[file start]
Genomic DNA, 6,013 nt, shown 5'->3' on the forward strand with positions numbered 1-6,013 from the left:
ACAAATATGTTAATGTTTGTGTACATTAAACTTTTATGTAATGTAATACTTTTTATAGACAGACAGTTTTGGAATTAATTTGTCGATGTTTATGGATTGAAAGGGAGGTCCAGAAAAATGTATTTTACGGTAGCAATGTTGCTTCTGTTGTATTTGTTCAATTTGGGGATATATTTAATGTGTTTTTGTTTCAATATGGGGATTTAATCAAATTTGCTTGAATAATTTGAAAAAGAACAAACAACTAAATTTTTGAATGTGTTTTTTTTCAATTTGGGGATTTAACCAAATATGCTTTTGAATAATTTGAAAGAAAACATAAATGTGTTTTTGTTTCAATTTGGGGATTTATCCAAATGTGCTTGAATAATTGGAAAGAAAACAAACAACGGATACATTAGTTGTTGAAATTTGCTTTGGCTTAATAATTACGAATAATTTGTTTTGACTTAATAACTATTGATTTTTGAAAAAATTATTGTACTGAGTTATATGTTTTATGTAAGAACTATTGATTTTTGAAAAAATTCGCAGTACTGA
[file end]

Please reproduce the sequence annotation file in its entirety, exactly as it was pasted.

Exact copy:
Genomic DNA, 6,013 nt, shown 5'->3' on the forward strand with positions numbered 1-6,013 from the left:
ACAAATATGTTAATGTTTGTGTACATTAAACTTTTATGTAATGTAATACTTTTTATAGACAGACAGTTTTGGAATTAATTTGTCGATGTTTATGGATTGAAAGGGAGGTCCAGAAAAATGTATTTTACGGTAGCAATGTTGCTTCTGTTGTATTTGTTCAATTTGGGGATATATTTAATGTGTTTTTGTTTCAATATGGGGATTTAATCAAATTTGCTTGAATAATTTGAAAAAGAACAAACAACTAAATTTTTGAATGTGTTTTTTTTCAATTTGGGGATTTAACCAAATATGCTTTTGAATAATTTGAAAGAAAACATAAATGTGTTTTTGTTTCAATTTGGGGATTTATCCAAATGTGCTTGAATAATTGGAAAGAAAACAAACAACGGATACATTAGTTGTTGAAATTTGCTTTGGCTTAATAATTACGAATAATTTGTTTTGACTTAATAACTATTGATTTTTGAAAAAATTATTGTACTGAGTTATATGTTTTATGTAAGAACTATTGATTTTTGAAAAAATTCGCAGTACTGA